Birdman

Birdman-PosterRating: 5/5

Talk about saving the best for last. Birdman was the last of the main Oscar contenders left on my list. It just happens to be my new favourite.

Everything about the film tickled my fancy. The script is witty and completely original, the direction and cinematography was captivating, the percussion-heavy soundtrack had my feet tapping, the New York setting made me fall in love with the city all over again and the cast were top notch.

Even before viewing I was impressed by the incredible ensemble, but seeing them interacting and playing off one another was better than expected. Michael Keaton deserves all the praise he gets. For a guy who hasn’t done much at all in the last decade, he doesn’t act like someone whose career depends on a part. He is the part. It’s like his entire career was just setting the stage for this grand finale.

And while it’s great to see some fight left in the old dog, seeing Edward Norton again just made you realise how much he’s been missed from our screens. He truly is a master of his craft.

It’s fairly well known that Norton’s overbearing personality off-screen is the reason most directors won’t work with him, which is why it’s so good to see him poking fun at himself here. His character is so frustratingly confident in his ability to the point of being arrogant, until you see him on stage and his actions feel completely justified.

Emma Stone plays the opposite of her character in The Amazing Spider-Man, playing the broody teen that’s getting too old to be angry for no reason. While Zach Galifianakis must have begged for the role, playing the straight man here completely shatters the bumbling fat man typecast he made for himself of late. He’s actually perfect. Naomi Watts, Andrea Riseborough and Amy Ryan are also brilliant, but that’s kind of expected from them all.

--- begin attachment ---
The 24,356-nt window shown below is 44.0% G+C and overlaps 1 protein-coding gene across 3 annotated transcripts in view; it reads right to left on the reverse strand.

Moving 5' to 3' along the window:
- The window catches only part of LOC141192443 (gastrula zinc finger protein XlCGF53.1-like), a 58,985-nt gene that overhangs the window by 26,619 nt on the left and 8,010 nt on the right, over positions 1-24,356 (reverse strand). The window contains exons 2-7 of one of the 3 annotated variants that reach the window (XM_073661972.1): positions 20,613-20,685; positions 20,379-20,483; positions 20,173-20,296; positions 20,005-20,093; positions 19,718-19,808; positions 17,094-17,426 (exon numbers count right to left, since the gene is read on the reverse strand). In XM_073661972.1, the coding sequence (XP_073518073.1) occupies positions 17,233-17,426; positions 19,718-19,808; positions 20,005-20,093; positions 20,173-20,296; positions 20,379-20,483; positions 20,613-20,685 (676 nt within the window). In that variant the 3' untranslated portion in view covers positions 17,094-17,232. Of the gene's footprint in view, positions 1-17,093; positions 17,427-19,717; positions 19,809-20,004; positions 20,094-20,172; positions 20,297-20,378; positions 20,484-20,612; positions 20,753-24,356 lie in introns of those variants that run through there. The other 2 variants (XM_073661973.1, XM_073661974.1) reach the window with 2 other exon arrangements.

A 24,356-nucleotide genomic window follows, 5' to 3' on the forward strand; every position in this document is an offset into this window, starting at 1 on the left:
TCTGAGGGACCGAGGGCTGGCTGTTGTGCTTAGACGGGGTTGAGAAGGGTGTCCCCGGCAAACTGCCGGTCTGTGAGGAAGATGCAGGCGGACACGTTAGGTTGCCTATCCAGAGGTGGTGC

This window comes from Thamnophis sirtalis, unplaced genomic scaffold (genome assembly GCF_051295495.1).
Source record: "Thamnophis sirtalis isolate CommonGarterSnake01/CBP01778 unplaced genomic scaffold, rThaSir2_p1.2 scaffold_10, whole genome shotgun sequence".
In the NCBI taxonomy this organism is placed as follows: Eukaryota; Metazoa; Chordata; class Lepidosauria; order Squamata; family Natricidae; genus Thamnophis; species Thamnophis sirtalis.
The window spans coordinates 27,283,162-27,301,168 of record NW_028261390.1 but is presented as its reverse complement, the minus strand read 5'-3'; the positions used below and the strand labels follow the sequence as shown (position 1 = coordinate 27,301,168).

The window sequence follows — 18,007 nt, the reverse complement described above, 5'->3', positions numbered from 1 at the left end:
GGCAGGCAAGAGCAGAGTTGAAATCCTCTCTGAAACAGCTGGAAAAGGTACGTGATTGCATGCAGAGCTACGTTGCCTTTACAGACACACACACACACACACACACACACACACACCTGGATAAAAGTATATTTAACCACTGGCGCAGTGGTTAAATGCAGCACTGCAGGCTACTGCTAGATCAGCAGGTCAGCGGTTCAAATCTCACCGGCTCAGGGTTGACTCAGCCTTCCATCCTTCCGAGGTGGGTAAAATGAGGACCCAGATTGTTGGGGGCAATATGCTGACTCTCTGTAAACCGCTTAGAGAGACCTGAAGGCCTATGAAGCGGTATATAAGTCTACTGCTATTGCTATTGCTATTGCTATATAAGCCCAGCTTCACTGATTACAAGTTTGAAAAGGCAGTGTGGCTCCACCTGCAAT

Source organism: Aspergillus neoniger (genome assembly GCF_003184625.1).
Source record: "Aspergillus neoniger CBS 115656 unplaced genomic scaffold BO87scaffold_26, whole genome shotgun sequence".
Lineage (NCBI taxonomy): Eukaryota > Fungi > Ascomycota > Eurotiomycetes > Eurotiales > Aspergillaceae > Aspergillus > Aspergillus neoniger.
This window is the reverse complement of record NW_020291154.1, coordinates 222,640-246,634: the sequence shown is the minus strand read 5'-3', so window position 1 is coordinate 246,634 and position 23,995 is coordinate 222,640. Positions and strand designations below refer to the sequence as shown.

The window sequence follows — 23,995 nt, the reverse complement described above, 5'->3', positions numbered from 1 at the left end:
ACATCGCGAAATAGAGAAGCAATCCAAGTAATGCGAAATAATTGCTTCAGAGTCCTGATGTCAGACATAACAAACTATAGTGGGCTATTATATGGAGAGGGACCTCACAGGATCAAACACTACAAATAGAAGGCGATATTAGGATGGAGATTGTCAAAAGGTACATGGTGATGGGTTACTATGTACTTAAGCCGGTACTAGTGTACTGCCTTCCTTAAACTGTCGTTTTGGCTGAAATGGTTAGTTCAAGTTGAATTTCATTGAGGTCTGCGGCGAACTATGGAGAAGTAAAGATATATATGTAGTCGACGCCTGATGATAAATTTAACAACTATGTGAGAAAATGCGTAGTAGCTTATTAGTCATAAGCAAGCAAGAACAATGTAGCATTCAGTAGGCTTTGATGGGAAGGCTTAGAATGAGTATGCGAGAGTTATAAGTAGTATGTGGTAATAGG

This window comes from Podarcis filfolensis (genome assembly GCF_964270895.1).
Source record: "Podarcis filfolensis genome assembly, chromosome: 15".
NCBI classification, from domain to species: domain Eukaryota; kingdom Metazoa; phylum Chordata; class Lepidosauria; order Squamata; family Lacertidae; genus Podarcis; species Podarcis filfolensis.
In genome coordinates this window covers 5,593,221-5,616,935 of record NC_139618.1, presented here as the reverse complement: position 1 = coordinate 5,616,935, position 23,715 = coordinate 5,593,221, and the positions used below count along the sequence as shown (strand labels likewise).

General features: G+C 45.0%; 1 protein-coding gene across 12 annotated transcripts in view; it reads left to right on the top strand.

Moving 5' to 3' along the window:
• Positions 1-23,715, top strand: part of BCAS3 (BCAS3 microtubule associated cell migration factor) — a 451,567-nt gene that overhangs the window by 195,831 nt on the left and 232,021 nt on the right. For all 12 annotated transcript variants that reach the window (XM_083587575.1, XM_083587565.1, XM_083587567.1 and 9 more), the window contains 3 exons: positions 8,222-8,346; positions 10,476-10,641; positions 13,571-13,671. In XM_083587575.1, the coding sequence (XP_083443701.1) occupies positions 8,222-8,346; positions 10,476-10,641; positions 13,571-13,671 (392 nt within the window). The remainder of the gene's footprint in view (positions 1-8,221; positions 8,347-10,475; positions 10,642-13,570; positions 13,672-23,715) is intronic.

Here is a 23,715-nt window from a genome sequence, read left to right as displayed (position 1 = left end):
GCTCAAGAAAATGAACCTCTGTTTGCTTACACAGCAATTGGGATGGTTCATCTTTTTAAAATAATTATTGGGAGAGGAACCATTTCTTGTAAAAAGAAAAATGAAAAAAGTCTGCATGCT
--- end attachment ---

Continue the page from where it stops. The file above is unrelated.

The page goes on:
And while the cast is full of big names, it’s still only a handful of names that carry the entire film. The way they’re shot is so close and intimate; they’ve captured the essence of Broadway theatre.

While Boyhood was made up of snapshots taken over 12 years, Birdman is a series of long, uninterrupted, single-take scenes that are executed with absolute perfection. It couldn’t have been done with a less-talented cast or crew.

The only criticism I could have would be with moments in the dialogue. Seeing as there were four credited writers, including director Alejandro G. Iñárritu, they probably could have ironed out some of the more cliché lines (particularly during scenes between Stone and Norton). In addition, I don’t think the ending was as perfectly executed as it could have been.

But like the crowd said during the intermission in the film itself, even if the second act had been half as good as the first, this still would have been an absolute triumph.

BY CHRIS BRIGHT